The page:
2. GRC is not about technology. It is about certain business issues, common to organizations of all forms (public and private, for-profit and not-for profit), in all industries, and all geographies. This definition takes that business perspective.

(Editor's Note: You can read more on the topic of GRC from Norman Marks, starting with What is GRC?)

Why Talk About GRC?

There are two primary reasons why a discussion around GRC has value.

1. The Inter-relationship of Governance, Risk Management and Compliance

Leadership at OCEG talks about something they call “Principled Performance”.

Principled Performance™ is a management discipline that enables an organization to clearly define its principles and goals, determine how it will address risks and uncertainties, and grow and protect value. Achieving Principled Performance™ demands the clear articulation of objectives and the methods by which you will establish and stay within mandatory and voluntary boundaries of conduct while driving toward those objectives.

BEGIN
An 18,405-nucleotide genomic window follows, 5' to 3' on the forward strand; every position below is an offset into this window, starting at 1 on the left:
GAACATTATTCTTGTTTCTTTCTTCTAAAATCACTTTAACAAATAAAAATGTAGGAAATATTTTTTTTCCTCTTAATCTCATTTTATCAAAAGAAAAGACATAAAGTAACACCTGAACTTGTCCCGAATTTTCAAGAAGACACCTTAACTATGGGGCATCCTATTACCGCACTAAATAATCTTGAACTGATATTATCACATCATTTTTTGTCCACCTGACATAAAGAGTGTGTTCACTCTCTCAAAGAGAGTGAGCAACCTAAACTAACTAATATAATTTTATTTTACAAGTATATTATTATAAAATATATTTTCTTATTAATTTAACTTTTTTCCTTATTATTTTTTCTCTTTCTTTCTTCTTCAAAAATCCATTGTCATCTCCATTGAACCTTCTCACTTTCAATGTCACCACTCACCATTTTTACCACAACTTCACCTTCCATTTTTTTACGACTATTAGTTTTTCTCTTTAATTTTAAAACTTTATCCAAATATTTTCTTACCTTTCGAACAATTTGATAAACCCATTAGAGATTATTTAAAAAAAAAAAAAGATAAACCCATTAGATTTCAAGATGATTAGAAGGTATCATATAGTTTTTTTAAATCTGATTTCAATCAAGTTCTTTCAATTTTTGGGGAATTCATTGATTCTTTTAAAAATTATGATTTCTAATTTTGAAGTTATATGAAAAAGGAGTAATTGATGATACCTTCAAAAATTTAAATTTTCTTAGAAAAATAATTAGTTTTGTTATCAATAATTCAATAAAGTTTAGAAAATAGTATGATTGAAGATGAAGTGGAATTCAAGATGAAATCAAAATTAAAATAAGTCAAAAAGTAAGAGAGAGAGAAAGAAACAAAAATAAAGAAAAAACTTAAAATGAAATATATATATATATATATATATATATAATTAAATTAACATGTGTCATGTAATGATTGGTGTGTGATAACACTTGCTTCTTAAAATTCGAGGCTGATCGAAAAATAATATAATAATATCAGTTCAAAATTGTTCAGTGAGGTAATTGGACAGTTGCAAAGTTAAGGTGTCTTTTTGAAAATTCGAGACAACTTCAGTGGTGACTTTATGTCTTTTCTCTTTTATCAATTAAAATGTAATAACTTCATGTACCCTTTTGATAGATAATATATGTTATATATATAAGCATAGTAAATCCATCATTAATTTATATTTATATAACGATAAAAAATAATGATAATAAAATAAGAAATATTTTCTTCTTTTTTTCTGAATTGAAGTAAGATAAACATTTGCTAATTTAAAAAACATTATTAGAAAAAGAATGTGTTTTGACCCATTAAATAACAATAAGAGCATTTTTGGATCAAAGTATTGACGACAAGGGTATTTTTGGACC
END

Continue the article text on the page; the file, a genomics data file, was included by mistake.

They have linked the drive towards optimized performance to the management of risk, while emphasizing the importance of remaining in compliance with laws, regulations and society’s expectations for conduct. Who can argue that unbridled focus on rewards without consideration of risks and obligations is unacceptable -- and unsustainable in the long term?

The need to relate performance, risk and strategy is further illustrated by several problems that became evident during the financial collapse and economic crisis:

  • The failure to link strategy and risk. While companies may have had risk management processes, they didn’t always adjust strategies when new risks emerged or risk levels changed. In addition, not every company included the consideration of risks, and how they would be managed, in setting strategies and operating plans.
  • The failure of board and executive oversight of risk management. This has been well-documented. Boards have not been focused on risk management, and in some cases the level of risk was not effectively communicated to either top management or the board.